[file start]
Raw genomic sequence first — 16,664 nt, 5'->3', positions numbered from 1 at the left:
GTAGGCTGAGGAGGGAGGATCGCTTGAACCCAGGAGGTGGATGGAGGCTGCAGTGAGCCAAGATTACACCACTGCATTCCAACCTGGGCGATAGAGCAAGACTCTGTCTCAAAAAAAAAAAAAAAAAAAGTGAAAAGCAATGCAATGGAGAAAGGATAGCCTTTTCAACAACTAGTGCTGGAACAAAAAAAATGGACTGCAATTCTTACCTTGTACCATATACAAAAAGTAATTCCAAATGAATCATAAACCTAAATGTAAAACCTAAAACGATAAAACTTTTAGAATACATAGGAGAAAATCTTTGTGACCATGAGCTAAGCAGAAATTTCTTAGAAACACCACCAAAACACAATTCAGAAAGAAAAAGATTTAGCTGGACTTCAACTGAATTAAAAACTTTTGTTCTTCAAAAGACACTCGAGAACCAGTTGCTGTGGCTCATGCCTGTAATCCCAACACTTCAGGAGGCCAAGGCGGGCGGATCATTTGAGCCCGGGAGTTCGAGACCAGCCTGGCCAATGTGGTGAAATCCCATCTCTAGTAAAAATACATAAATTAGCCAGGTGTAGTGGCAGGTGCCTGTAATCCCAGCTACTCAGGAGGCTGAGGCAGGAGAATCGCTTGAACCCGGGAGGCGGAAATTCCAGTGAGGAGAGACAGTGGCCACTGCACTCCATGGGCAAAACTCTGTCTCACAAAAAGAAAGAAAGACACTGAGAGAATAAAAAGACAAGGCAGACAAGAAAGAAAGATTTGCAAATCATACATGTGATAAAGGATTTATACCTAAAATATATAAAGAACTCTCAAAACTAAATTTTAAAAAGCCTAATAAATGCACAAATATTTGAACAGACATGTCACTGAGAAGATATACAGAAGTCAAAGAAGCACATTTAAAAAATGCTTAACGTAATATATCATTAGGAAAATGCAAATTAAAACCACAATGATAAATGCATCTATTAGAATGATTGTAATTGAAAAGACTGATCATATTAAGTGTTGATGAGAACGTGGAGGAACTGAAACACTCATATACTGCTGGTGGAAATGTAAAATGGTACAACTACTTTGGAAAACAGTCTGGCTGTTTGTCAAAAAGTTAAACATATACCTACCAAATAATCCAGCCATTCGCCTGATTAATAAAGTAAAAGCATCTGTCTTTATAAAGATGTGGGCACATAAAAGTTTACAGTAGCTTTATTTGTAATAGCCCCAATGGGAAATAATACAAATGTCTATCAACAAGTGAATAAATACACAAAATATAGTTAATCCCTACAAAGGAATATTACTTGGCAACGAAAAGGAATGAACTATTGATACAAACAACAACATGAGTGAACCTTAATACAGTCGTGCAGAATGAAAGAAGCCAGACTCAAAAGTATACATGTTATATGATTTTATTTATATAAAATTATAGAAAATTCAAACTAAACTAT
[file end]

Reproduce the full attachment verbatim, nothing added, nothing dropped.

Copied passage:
Raw genomic sequence first — 16,664 nt, 5'->3', positions numbered from 1 at the left:
GTAGGCTGAGGAGGGAGGATCGCTTGAACCCAGGAGGTGGATGGAGGCTGCAGTGAGCCAAGATTACACCACTGCATTCCAACCTGGGCGATAGAGCAAGACTCTGTCTCAAAAAAAAAAAAAAAAAAAGTGAAAAGCAATGCAATGGAGAAAGGATAGCCTTTTCAACAACTAGTGCTGGAACAAAAAAAATGGACTGCAATTCTTACCTTGTACCATATACAAAAAGTAATTCCAAATGAATCATAAACCTAAATGTAAAACCTAAAACGATAAAACTTTTAGAATACATAGGAGAAAATCTTTGTGACCATGAGCTAAGCAGAAATTTCTTAGAAACACCACCAAAACACAATTCAGAAAGAAAAAGATTTAGCTGGACTTCAACTGAATTAAAAACTTTTGTTCTTCAAAAGACACTCGAGAACCAGTTGCTGTGGCTCATGCCTGTAATCCCAACACTTCAGGAGGCCAAGGCGGGCGGATCATTTGAGCCCGGGAGTTCGAGACCAGCCTGGCCAATGTGGTGAAATCCCATCTCTAGTAAAAATACATAAATTAGCCAGGTGTAGTGGCAGGTGCCTGTAATCCCAGCTACTCAGGAGGCTGAGGCAGGAGAATCGCTTGAACCCGGGAGGCGGAAATTCCAGTGAGGAGAGACAGTGGCCACTGCACTCCATGGGCAAAACTCTGTCTCACAAAAAGAAAGAAAGACACTGAGAGAATAAAAAGACAAGGCAGACAAGAAAGAAAGATTTGCAAATCATACATGTGATAAAGGATTTATACCTAAAATATATAAAGAACTCTCAAAACTAAATTTTAAAAAGCCTAATAAATGCACAAATATTTGAACAGACATGTCACTGAGAAGATATACAGAAGTCAAAGAAGCACATTTAAAAAATGCTTAACGTAATATATCATTAGGAAAATGCAAATTAAAACCACAATGATAAATGCATCTATTAGAATGATTGTAATTGAAAAGACTGATCATATTAAGTGTTGATGAGAACGTGGAGGAACTGAAACACTCATATACTGCTGGTGGAAATGTAAAATGGTACAACTACTTTGGAAAACAGTCTGGCTGTTTGTCAAAAAGTTAAACATATACCTACCAAATAATCCAGCCATTCGCCTGATTAATAAAGTAAAAGCATCTGTCTTTATAAAGATGTGGGCACATAAAAGTTTACAGTAGCTTTATTTGTAATAGCCCCAATGGGAAATAATACAAATGTCTATCAACAAGTGAATAAATACACAAAATATAGTTAATCCCTACAAAGGAATATTACTTGGCAACGAAAAGGAATGAACTATTGATACAAACAACAACATGAGTGAACCTTAATACAGTCGTGCAGAATGAAAGAAGCCAGACTCAAAAGTATACATGTTATATGATTTTATTTATATAAAATTATAGAAAATTCAAACTAAACTAT